Energy News Bulletin | Friday 6 July 2018
ENVIRONMENT Victoria says that the amount of installed renewable energy is enough to power the state’s households for a year, but the anti-fossil fuel group has not factored dispatchability into the equation.
The activist group has put together an analysis using figures from the Australian Energy Market Operator which suggest 2.5 million homes will consume 9663 gigawatt hours of power, which is less than the 11,934GWh of renewable power being developed or in operation.
“Victoria currently produces enough clean energy to power more than one million Victorian homes,” CEO Mark Wakeham said, and with another 18 solar and wind projects underway there will be enough to for 2.5 million households.
The state is riding a renewables’ boom, as the CEO says, and it has the backing of the state government, and projects with Federal funding via the Australian Renewable Energy Agency.
There is currently 60 megawatts of large scale solar, and another 712MW under construction, and 1525MW of wind with another 1800MW under construction.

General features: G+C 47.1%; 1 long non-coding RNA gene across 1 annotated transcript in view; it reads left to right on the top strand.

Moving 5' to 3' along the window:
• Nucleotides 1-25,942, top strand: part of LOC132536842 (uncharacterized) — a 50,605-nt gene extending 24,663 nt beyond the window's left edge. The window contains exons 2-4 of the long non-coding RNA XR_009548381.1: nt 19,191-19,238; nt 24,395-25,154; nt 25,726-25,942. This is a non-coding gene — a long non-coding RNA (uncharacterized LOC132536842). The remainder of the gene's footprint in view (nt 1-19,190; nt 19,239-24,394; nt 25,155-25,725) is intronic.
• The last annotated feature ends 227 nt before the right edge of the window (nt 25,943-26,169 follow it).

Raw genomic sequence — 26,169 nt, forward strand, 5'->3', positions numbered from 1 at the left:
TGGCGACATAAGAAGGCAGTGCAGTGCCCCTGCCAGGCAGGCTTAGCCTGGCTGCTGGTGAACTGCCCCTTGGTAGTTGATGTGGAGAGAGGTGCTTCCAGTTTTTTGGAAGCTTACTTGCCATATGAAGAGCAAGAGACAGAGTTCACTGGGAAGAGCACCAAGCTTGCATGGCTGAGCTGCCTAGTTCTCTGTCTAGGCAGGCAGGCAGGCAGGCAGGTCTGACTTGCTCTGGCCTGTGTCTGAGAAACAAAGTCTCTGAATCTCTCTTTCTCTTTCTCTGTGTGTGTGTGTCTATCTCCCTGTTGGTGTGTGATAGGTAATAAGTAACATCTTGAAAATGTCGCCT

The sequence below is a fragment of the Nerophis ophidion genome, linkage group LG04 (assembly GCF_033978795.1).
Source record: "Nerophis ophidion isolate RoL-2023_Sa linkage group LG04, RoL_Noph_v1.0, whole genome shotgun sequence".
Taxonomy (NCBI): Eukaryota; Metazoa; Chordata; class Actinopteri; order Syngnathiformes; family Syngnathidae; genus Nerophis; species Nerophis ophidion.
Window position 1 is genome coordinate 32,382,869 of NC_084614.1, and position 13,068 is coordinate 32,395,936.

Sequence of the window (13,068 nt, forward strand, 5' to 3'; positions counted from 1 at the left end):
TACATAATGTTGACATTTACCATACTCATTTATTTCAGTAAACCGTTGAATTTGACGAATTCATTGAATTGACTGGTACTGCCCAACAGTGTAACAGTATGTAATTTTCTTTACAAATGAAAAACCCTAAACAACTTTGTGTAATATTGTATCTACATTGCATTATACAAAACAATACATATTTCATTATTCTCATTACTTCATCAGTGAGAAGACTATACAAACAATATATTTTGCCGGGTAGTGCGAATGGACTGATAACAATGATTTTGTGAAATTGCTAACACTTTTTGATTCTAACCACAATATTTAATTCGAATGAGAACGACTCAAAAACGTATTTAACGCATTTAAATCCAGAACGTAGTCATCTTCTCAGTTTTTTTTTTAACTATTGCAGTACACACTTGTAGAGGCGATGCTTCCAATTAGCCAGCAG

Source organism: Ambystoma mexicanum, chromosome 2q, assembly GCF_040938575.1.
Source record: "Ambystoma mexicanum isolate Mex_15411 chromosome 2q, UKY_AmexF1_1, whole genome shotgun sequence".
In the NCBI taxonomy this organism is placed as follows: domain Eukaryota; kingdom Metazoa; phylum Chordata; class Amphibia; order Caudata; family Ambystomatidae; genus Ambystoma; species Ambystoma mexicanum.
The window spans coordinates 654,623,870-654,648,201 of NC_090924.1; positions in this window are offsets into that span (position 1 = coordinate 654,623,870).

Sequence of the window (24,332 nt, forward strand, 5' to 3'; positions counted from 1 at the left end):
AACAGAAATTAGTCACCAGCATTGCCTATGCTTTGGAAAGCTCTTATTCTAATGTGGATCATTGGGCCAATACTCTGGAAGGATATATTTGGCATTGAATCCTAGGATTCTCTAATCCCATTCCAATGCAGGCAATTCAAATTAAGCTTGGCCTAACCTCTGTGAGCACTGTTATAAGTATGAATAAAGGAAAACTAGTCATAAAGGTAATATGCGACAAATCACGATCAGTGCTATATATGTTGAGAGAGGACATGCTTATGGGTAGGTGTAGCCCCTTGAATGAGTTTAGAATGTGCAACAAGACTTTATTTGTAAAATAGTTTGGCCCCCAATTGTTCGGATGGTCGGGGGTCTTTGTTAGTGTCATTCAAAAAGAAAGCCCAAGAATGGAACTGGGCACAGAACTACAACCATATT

However RISC Advisory Managing Partner Martin Wilkes pointed out to Energy News that though the numbers themselves were “a bit optimistic but within the range of reasonableness” the overlooked issue was dispatchability.
“You have to superimpose power generation and demand timing as well as just look at the total power generated and consumed….that gives a bit of a different picture,” he said.
Without storage, backup and dispatchable power is needed and Wilkes has always been adamant that the best backup for renewables is gas.
A gas-fired power station can ramp up to full capacity in minutes, unlike the hours it takes a coal-fired plant to go from zero to full steam ahead.
However that will likely not sit well with Wakeham, whose group is also behind the recent protests against AGL Energy’s planned LNG import terminal at the state’s Crib Point.
Activists and locals held a protest Sunday against the proposed “great hulking ship” and a statement from Wakeham Friday called the plan a “damaging and polluting project that must not proceed” and also – and incorrectly – that it could end up sending LNG from Queensland that was originally extracted then piped from Victoria.Back to previous page